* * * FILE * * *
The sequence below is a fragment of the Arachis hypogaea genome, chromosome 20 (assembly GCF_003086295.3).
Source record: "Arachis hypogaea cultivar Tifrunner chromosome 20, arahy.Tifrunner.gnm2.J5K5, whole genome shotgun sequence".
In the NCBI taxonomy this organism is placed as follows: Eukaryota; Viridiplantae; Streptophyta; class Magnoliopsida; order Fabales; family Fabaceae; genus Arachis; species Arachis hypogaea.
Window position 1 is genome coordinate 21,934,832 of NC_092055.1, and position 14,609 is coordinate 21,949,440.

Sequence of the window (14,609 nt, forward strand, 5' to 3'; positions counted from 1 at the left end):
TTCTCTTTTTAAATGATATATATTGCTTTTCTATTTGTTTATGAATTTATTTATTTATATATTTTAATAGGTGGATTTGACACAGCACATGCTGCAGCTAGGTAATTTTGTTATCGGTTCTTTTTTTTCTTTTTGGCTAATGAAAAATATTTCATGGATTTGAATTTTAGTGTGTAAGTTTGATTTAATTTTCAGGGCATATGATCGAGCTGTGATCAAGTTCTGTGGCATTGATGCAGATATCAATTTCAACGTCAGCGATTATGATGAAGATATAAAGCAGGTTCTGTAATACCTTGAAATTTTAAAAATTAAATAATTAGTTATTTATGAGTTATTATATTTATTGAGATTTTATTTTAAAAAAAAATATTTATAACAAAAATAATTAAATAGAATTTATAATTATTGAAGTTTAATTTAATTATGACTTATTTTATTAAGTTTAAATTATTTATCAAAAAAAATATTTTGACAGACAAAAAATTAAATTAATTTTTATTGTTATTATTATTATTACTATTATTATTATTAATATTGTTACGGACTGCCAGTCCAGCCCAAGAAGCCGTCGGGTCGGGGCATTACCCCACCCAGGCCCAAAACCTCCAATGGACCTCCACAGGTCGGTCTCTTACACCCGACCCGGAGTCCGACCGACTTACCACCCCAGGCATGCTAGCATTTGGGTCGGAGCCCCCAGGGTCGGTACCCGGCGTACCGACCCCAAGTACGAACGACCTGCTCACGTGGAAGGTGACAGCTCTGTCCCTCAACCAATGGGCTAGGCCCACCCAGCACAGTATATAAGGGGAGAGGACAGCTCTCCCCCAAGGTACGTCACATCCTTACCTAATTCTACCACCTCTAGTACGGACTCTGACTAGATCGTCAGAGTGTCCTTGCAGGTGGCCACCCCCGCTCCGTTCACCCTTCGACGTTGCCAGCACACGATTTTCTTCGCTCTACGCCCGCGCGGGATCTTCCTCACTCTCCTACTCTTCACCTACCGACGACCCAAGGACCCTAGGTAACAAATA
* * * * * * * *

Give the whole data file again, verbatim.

The sequence below is a fragment of the Arachis hypogaea genome, chromosome 20 (assembly GCF_003086295.3).
Source record: "Arachis hypogaea cultivar Tifrunner chromosome 20, arahy.Tifrunner.gnm2.J5K5, whole genome shotgun sequence".
In the NCBI taxonomy this organism is placed as follows: Eukaryota; Viridiplantae; Streptophyta; class Magnoliopsida; order Fabales; family Fabaceae; genus Arachis; species Arachis hypogaea.
Window position 1 is genome coordinate 21,934,832 of NC_092055.1, and position 14,609 is coordinate 21,949,440.

Sequence of the window (14,609 nt, forward strand, 5' to 3'; positions counted from 1 at the left end):
TTCTCTTTTTAAATGATATATATTGCTTTTCTATTTGTTTATGAATTTATTTATTTATATATTTTAATAGGTGGATTTGACACAGCACATGCTGCAGCTAGGTAATTTTGTTATCGGTTCTTTTTTTTCTTTTTGGCTAATGAAAAATATTTCATGGATTTGAATTTTAGTGTGTAAGTTTGATTTAATTTTCAGGGCATATGATCGAGCTGTGATCAAGTTCTGTGGCATTGATGCAGATATCAATTTCAACGTCAGCGATTATGATGAAGATATAAAGCAGGTTCTGTAATACCTTGAAATTTTAAAAATTAAATAATTAGTTATTTATGAGTTATTATATTTATTGAGATTTTATTTTAAAAAAAAATATTTATAACAAAAATAATTAAATAGAATTTATAATTATTGAAGTTTAATTTAATTATGACTTATTTTATTAAGTTTAAATTATTTATCAAAAAAAATATTTTGACAGACAAAAAATTAAATTAATTTTTATTGTTATTATTATTATTACTATTATTATTATTAATATTGTTACGGACTGCCAGTCCAGCCCAAGAAGCCGTCGGGTCGGGGCATTACCCCACCCAGGCCCAAAACCTCCAATGGACCTCCACAGGTCGGTCTCTTACACCCGACCCGGAGTCCGACCGACTTACCACCCCAGGCATGCTAGCATTTGGGTCGGAGCCCCCAGGGTCGGTACCCGGCGTACCGACCCCAAGTACGAACGACCTGCTCACGTGGAAGGTGACAGCTCTGTCCCTCAACCAATGGGCTAGGCCCACCCAGCACAGTATATAAGGGGAGAGGACAGCTCTCCCCCAAGGTACGTCACATCCTTACCTAATTCTACCACCTCTAGTACGGACTCTGACTAGATCGTCAGAGTGTCCTTGCAGGTGGCCACCCCCGCTCCGTTCACCCTTCGACGTTGCCAGCACACGATTTTCTTCGCTCTACGCCCGCGCGGGATCTTCCTCACTCTCCTACTCTTCACCTACCGACGACCCAAGGACCCTAGGTAACAAATA